North America

The Saratogan Night Out

It is a dull day and I have a sore throat and I can see my sprightly neighbour do his bushy-tailed dance on the cable wires hanging outside the apartment. This squirrel scurries up and down the wires everyday. The first day I saw him I was worried. Was he stuck up there — trying to figure a way back to the sprawling greens across the road? But  sometimes you need to hear your thoughts out loud before you can fathom the ridiculous nature of them. Now having redone the apartment this morning feeling the call of hygge, having put away some extraneous details and arranged the leaves of autumn to lie artlessly around, some pine cones too, I have lit a candle which smells delicately of eucalyptus and mint. Good enough for me as I set out to write. I wanted to take you further into the heart of the beautiful Cornish villages in Britain till I felt the urge to tell you about my weekend which was eventful for someone who likes to huddle in a couch with a book or binge watch shows on the telly.

I was going to do just that — read Diana Gabaldon and swoon with comfort food ordered up in my hotel room this weekend – when Adi would hear none of it. I could not be sitting alone in a hotel room on a Friday night and he be partying. Woeful by any measure, he declared. We had driven up to the former spa town of Saratoga Springs in New York which is home to Adi’s boss. Now Boss Man has decided to fly the nest of his present firm for greener pastures. His colleagues naturally grew misty-eyed and threw a fond farewell party at a dimly-lit taproom that was the picture of distressed chic. Exposed brick walls, textured ceiling, Edison bulbs, sepia-toned photos hung upon the walls, the hubble-bubble of men and women.

As the evening matured with alcohol, cheese and laughter, it turned out that I would be the only woman in a group of five men because the female colleague decided to (intelligently enough) leave early. Over red wine, platters of salami, manchego and blue cheese, I was learning about the kind of life I have only read about and gleaned from conversations with a Swedish chef who I had interviewed a few years ago in a hip Shoreditch restaurant in London. The chef lives in the wild inaccessible forests of the province of Jämtland in Sweden, forages for vegetables, lichen and berries, and hunts every piece of meat he puts out on the menu. Naturally he has been acing lists of foodies who have taken the trouble of reaching his outpost in the great outdoors. I would like to experience it except for the thought of a cow’s substantial femur being sawed out before my eyes as live theatre and the prospect of being presented with the contents of the marrow — makes the bones judder. Not Adi’s though. He has stressed over and over again that he is up for it.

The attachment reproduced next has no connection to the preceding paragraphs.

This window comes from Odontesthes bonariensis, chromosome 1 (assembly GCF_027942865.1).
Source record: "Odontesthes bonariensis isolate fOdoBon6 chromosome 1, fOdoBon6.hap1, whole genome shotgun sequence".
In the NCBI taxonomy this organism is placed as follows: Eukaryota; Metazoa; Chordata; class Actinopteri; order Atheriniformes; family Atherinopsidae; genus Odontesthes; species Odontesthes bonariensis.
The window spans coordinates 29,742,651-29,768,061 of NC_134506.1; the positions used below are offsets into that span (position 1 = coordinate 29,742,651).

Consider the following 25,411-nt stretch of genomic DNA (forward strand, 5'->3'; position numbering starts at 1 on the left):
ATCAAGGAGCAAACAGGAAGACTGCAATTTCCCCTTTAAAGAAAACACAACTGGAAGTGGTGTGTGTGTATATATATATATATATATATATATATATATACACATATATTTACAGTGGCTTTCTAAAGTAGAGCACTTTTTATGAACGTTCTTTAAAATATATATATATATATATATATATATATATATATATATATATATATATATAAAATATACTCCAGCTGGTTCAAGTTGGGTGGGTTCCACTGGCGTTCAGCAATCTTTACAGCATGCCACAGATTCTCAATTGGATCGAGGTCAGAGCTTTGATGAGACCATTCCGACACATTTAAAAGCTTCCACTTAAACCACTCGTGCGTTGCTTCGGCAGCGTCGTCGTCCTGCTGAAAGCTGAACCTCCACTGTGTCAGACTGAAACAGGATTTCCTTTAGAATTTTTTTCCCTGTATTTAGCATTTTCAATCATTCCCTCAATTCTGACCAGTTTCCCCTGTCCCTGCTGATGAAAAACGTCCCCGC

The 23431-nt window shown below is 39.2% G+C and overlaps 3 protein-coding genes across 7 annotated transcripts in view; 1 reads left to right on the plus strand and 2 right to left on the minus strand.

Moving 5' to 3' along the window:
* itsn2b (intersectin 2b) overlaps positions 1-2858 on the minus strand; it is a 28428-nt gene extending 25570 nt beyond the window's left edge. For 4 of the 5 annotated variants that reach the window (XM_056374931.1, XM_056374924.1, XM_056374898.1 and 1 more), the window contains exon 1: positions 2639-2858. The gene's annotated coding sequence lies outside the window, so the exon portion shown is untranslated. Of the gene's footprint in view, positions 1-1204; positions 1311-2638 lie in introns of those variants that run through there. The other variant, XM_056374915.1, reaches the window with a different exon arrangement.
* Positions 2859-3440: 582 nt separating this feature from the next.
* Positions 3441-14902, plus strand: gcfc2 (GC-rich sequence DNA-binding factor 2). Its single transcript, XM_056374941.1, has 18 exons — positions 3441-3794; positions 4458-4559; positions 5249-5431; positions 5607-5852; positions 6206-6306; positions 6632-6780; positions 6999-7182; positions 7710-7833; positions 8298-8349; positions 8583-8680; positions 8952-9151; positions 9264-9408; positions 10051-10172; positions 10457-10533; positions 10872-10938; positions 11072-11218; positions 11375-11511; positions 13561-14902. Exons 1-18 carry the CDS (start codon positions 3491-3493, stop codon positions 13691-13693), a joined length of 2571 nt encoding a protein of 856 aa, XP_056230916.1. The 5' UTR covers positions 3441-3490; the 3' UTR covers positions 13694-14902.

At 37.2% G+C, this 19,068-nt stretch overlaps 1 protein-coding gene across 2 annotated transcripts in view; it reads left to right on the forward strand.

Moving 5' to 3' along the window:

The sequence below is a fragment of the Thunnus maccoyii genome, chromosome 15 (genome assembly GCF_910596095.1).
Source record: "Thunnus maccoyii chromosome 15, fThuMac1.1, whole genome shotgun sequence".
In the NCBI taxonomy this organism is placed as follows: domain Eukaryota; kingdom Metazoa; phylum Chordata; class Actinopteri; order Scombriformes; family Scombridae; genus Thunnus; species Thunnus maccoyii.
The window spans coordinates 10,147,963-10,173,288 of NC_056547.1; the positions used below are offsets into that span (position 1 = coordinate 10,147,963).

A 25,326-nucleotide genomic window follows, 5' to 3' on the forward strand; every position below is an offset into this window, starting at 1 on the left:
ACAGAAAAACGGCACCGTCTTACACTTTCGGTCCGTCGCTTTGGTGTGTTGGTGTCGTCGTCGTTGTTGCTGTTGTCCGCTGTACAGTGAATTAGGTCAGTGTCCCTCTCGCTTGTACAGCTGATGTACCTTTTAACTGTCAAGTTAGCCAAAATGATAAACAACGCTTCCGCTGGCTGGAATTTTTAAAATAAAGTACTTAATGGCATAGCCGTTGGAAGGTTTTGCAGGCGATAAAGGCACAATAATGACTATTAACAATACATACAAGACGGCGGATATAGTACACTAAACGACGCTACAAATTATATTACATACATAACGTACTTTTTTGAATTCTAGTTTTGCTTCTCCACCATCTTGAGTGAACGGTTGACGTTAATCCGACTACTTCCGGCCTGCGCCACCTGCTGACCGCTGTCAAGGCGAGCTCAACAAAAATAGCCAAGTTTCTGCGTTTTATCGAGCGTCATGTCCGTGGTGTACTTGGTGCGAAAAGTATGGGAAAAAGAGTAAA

To get back to the evening at hand, one of Adi’s colleagues shares a similar outlook of life as the Swedish chef. This guy lives on a remote piece of land, about 300 acres of it under his ownership, in the woods near the Canadian border. There where towns by the name of Bombay turn up, named for ‘Indian princesses’ who migrated there from the city of Bombay in India, and where his neighbours are Native Americans in a reservation noted for gambling (here he interjected the conversation with, ‘one of my friends from the tribe was arrested lately for driving around the area with $500,000 stashed into the car’) — this chap lives off the land. He hunts for big game and fishes in the lake nearby to put food on the plate for his family of two toddlers and wife. He showed me a photo of the wife proudly holding aloft a fish that must have spanned 4ft. at the least.

Every bit of food is accounted for and nothing is wasted. In the last week or two he has been out hunting moose, but they are elusive creatures and live high on the mountains, usually it is just deer. His grandfather liked hunting for bears because he liked bear meat. All I could think of was:

A sweet, innocent, harmless, leaf-eating, doe-eyed little deer. … Imagine you’re a deer. You’re prancing along, you get thirsty, you spot a little brook, you put your little deer lips down to the cool clear water… BAM! A fucking bullet rips off part of your head! Your brains are laying on the ground in little bloody pieces! Now I ask ya. Would you give a fuck what kind of pants the son of a bitch who shot you was wearing?’ The Marisa Tomei monologue in the rip-roaring My Cousin Vinny. Yes, you got it.

BM reached out for his hunting colleague’s neck and patted it saying sardonically, ‘You are meeting the quintessential redneck.’ In this world where we obsess over politically correct terms, our friend from the woods was least bothered by any of it. He was just quietly confident about the kind of life he leads. ‘I eat what I kill, I know where my food comes from and I do not hunt for pleasure,’ he told me simply.

Later after two glasses brimming with red wine, I was ready to call it a night. But when you are with the guys, you gotta develops guts of steel, and do what the men do. Drink. We tripped down to a bourbon bar. I drank endless glasses of water – so much so that the two bartenders ended up replacing my glass as soon as they saw me without one — and the men luxuriated with their measures of golden bourbon. There I heard the life stories of the male bartender with the silver nose stud and of the tattooed initials of his little boy who had died early of an infection, the female bartender who can do just about four shots of tequila in a night, watched people enter the loo in twos, an irate bearded bouncer hot on their tail, and had my forearms examined by a jockey to determine if I had the makings of a horsewoman…evidently not.

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